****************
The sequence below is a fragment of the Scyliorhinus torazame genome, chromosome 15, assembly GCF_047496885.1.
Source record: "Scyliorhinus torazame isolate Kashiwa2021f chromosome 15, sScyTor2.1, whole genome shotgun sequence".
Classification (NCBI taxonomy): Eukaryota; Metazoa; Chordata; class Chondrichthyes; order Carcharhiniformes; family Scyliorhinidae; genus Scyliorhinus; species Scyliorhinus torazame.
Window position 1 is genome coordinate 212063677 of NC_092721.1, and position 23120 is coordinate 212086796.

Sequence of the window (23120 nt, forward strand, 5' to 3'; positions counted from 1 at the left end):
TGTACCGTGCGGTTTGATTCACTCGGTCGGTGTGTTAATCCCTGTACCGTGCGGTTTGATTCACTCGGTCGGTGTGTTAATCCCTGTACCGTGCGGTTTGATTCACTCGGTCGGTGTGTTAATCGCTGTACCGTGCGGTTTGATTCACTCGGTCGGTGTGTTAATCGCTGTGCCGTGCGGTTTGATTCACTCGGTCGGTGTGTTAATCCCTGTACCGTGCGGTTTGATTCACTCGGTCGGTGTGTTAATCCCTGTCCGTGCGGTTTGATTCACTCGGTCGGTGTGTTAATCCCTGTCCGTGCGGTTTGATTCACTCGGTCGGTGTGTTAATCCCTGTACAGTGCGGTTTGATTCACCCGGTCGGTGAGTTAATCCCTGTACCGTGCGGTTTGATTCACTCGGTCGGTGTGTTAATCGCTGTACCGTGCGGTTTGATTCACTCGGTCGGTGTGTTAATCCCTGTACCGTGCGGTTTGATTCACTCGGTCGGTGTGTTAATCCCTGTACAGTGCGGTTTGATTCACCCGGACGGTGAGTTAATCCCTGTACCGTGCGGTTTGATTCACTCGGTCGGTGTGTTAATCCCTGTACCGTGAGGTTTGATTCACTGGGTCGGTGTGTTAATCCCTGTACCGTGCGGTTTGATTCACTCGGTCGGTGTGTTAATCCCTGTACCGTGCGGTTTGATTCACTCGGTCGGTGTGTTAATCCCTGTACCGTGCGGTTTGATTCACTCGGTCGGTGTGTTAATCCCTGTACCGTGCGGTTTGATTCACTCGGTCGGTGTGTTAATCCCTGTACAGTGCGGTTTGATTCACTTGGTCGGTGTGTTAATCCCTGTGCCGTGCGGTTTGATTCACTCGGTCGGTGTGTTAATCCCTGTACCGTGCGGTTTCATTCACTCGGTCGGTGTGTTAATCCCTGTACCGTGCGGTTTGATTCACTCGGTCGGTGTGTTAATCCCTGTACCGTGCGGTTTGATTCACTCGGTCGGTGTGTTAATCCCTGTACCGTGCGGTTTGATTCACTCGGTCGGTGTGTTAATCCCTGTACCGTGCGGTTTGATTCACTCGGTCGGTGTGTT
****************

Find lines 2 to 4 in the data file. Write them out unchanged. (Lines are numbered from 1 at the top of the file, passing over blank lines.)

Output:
Source record: "Scyliorhinus torazame isolate Kashiwa2021f chromosome 15, sScyTor2.1, whole genome shotgun sequence".
Classification (NCBI taxonomy): Eukaryota; Metazoa; Chordata; class Chondrichthyes; order Carcharhiniformes; family Scyliorhinidae; genus Scyliorhinus; species Scyliorhinus torazame.
Window position 1 is genome coordinate 212063677 of NC_092721.1, and position 23120 is coordinate 212086796.